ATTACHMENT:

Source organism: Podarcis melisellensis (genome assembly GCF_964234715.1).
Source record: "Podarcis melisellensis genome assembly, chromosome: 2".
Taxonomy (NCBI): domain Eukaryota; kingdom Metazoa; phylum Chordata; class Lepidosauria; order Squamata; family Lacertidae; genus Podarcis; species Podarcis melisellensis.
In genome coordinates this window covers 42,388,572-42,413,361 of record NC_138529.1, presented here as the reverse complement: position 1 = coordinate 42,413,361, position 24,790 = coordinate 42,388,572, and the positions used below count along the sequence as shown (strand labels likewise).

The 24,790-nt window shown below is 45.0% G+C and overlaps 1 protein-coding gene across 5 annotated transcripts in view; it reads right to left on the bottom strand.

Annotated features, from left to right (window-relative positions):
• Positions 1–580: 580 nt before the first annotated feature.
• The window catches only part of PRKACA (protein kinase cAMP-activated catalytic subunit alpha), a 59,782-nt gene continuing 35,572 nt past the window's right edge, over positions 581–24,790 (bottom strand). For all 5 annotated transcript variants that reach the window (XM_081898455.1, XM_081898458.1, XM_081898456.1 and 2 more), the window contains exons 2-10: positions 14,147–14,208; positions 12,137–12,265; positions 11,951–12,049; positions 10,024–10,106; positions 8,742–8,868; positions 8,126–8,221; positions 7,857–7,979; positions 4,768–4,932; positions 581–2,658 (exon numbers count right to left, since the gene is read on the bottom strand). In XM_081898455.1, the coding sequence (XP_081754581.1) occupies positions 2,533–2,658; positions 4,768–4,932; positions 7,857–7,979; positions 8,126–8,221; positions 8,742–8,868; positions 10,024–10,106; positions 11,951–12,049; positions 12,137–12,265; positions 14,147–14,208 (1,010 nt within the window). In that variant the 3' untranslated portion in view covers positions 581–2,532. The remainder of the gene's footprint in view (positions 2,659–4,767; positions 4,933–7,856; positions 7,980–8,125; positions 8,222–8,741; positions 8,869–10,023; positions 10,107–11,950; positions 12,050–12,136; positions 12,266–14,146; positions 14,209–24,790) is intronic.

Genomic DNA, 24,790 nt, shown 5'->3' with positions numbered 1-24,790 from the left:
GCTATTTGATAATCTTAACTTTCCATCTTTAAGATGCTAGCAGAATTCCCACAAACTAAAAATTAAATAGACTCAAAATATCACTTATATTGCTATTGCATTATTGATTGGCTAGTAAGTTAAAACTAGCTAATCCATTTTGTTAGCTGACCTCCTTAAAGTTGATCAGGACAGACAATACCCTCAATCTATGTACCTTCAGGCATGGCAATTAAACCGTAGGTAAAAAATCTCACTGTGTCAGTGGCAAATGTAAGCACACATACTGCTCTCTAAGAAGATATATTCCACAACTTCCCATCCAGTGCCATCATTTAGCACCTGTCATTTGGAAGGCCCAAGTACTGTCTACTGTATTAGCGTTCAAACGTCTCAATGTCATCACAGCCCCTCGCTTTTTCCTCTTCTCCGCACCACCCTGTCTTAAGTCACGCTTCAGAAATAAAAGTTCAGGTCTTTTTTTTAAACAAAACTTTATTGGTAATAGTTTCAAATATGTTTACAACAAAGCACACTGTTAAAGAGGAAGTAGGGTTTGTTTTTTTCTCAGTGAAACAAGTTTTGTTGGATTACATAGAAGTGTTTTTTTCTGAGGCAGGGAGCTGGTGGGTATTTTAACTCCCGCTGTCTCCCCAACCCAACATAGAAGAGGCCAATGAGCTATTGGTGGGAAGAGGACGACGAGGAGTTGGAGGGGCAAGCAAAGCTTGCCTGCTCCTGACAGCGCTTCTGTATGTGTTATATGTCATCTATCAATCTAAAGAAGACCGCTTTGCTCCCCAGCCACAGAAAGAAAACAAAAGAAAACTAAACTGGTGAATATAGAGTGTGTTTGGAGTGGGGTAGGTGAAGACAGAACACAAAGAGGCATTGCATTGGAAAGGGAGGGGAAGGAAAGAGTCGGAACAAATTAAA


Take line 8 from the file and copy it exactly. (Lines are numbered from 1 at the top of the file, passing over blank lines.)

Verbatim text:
• The window catches only part of PRKACA (protein kinase cAMP-activated catalytic subunit alpha), a 59,782-nt gene continuing 35,572 nt past the window's right edge, over positions 581–24,790 (bottom strand). For all 5 annotated transcript variants that reach the window (XM_081898455.1, XM_081898458.1, XM_081898456.1 and 2 more), the window contains exons 2-10: positions 14,147–14,208; positions 12,137–12,265; positions 11,951–12,049; positions 10,024–10,106; positions 8,742–8,868; positions 8,126–8,221; positions 7,857–7,979; positions 4,768–4,932; positions 581–2,658 (exon numbers count right to left, since the gene is read on the bottom strand). In XM_081898455.1, the coding sequence (XP_081754581.1) occupies positions 2,533–2,658; positions 4,768–4,932; positions 7,857–7,979; positions 8,126–8,221; positions 8,742–8,868; positions 10,024–10,106; positions 11,951–12,049; positions 12,137–12,265; positions 14,147–14,208 (1,010 nt within the window). In that variant the 3' untranslated portion in view covers positions 581–2,532. The remainder of the gene's footprint in view (positions 2,659–4,767; positions 4,933–7,856; positions 7,980–8,125; positions 8,222–8,741; positions 8,869–10,023; positions 10,107–11,950; positions 12,050–12,136; positions 12,266–14,146; positions 14,209–24,790) is intronic.